The Statue of Liberation Through Christ
This statue, outside a Memphis megachurch, is stirring up some controversy.
On Independence Day, Lady Liberty was born again. As the congregation of the World Overcomers Outreach Ministries Church looked on and its pastor, Apostle Alton R. Williams, presided, a brown shroud much like a burqa was pulled away to reveal a giant statue of the Lady, but with the Ten Commandments under one arm and “Jehovah” inscribed on her crown. And in place of a torch, she held aloft a large gold cross, as if to ward off the pawnshops, the car dealerships and the discount furniture outlets at the busy corner of Kirby Parkway and Winchester that is her home. A single tear graced her cheek.
It was not clear if she was crying because of her new home, her new identity as a symbol of religion or, as the pastor said, America’s increasing godlessness. But although big cheers went up from the few hundred onlookers at the unveiling, and some people even wore foam Lady Liberty crowns bearing Christian slogans, she was not universally welcomed.
Most of the customers at the Dixie Queen food counter near the church viewed the statue as a cheap attention grab, said Guardia Nelson, 27, who works there. “It’s a big issue,” Ms. Nelson said. “Liberty’s supposed to have a fire, not a cross.” Elena Martinez, a loan officer visiting Memphis from Houston, said her family was speechless at the sight. “The Statue of Liberty has a different meaning for the country,” Ms. Martinez said. “It doesn’t need to be used in a religious sense.” At the pizza place next door, Amanda Houston pronounced the combination of the Statue of Liberty and Christianity “ridiculous,” though her co-worker Landon Condit was far less critical: “I can’t see anything wrong with it. This is the Bible Belt.”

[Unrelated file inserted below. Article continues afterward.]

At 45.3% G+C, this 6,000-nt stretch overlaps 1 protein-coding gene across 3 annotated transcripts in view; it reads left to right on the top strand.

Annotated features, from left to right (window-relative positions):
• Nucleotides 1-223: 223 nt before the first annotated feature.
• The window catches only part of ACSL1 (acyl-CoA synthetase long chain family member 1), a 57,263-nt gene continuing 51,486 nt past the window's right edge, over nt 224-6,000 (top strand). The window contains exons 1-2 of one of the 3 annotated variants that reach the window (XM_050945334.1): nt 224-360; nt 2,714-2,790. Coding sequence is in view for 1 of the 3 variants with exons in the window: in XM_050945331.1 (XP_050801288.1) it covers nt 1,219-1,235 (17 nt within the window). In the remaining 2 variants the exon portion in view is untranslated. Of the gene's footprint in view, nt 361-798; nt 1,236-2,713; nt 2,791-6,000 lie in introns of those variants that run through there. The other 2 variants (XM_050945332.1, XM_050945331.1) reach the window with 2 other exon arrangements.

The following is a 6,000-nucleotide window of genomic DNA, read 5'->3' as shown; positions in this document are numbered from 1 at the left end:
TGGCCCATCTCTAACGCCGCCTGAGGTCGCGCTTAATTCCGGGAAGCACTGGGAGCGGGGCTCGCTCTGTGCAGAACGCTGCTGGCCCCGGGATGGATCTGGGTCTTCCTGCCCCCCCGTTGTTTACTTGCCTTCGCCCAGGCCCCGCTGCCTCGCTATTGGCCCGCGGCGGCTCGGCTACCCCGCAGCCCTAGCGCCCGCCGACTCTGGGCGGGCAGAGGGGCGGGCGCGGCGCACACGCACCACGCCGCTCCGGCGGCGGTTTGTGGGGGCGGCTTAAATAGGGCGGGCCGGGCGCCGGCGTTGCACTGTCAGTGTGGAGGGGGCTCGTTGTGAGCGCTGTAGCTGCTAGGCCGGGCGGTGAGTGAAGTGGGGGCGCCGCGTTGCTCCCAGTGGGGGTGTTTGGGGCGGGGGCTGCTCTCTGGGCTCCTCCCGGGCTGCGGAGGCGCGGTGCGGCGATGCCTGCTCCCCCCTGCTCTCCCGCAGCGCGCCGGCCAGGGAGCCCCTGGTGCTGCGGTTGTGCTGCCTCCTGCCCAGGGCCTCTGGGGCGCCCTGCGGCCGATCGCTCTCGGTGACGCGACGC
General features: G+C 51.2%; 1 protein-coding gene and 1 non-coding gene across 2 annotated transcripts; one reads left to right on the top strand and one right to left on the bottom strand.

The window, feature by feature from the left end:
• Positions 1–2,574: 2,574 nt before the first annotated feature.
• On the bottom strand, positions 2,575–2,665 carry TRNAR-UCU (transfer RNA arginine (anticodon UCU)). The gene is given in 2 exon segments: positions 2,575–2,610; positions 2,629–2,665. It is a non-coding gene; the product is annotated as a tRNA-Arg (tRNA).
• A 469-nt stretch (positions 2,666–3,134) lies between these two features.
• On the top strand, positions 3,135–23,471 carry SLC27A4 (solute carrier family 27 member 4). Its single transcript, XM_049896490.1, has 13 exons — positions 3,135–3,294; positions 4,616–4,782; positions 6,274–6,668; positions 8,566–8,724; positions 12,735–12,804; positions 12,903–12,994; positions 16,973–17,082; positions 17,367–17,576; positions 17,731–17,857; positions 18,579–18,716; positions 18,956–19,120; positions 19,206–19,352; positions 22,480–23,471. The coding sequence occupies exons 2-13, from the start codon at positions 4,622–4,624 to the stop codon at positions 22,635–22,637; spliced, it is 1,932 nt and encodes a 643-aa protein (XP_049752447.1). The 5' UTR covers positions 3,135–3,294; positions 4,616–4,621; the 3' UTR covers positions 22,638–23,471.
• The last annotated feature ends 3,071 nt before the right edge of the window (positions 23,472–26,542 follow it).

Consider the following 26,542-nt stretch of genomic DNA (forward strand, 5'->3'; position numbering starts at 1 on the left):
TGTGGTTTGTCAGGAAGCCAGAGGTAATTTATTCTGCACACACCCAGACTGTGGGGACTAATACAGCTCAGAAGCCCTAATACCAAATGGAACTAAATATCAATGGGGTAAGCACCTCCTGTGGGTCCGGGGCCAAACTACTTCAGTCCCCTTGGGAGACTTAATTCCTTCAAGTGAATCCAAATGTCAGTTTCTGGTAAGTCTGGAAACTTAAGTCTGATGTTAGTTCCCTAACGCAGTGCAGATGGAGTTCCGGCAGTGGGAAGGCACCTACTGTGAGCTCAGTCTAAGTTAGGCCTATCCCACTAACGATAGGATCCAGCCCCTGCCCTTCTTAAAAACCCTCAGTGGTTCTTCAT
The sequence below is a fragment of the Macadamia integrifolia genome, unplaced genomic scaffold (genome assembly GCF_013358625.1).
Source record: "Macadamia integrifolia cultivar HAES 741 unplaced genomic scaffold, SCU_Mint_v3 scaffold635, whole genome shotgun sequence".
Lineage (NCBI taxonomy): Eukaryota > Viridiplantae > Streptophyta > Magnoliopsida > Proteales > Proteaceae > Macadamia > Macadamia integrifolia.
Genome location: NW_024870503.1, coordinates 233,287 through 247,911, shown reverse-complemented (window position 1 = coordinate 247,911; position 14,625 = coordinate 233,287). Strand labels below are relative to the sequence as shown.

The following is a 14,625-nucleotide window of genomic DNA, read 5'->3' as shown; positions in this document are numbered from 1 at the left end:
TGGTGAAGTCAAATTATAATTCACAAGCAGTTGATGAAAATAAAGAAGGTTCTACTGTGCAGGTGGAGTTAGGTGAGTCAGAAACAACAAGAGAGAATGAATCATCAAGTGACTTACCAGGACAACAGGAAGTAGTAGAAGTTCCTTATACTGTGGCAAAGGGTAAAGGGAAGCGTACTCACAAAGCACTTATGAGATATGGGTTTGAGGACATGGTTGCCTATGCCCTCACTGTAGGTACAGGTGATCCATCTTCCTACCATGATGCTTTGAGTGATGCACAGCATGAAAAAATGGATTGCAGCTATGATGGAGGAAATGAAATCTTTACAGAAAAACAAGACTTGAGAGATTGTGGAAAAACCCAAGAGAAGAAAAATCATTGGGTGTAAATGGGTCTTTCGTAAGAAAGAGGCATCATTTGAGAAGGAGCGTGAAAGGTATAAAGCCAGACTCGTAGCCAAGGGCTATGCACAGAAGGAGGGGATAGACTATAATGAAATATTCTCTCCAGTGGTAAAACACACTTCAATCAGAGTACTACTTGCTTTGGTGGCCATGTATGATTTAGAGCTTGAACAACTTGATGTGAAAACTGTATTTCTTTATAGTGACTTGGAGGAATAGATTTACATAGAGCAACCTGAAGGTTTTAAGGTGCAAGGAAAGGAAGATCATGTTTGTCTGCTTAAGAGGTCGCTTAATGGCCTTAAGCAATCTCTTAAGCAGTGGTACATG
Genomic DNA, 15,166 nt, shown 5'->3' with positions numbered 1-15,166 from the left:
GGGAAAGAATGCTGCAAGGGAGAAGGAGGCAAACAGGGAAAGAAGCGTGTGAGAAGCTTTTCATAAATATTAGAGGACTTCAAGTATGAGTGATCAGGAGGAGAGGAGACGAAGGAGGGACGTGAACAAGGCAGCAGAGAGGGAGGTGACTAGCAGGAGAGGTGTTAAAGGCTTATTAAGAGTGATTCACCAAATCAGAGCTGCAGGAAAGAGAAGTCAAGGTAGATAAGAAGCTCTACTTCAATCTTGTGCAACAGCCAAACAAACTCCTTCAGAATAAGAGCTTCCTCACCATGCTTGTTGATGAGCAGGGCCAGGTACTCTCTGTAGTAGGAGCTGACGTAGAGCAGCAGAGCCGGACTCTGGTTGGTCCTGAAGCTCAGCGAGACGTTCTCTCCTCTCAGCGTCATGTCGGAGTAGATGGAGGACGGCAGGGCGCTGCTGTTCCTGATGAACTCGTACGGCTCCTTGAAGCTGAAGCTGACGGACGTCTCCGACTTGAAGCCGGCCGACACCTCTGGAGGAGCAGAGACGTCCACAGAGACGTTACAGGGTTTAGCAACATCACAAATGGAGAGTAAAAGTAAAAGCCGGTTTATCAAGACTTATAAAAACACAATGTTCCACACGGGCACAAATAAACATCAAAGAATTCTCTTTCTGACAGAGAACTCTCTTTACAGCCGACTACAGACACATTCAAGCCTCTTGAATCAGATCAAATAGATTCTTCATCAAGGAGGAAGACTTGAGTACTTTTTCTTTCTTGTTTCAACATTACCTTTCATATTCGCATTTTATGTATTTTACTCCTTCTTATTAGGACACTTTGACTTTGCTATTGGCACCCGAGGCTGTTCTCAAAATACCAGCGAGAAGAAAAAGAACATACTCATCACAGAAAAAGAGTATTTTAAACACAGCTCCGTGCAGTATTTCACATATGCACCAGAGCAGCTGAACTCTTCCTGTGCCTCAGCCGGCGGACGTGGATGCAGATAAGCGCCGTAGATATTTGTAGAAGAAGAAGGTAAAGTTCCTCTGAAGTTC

In “The Meaning of the Statue of Liberation Through Christ: Reconnecting Patriotism With Christianity,” [Williams] explains that the teardrop on his Lady is God’s response to what he calls the nation’s ills, including legalized abortion, a lack of prayer in schools and the country’s “promotion of expressions of New Age, Wicca, secularism and humanism.” In another book, he said Hurricane Katrina was retribution for New Orleans’s embrace of sin.
Frankly, while I find it immensely tacky, it’s not as if religious leaders don’t expropriate patriotic symbols–and secular leaders, religious ones–on a regular basis. Indeed, it’s a practice as old as the Republic.
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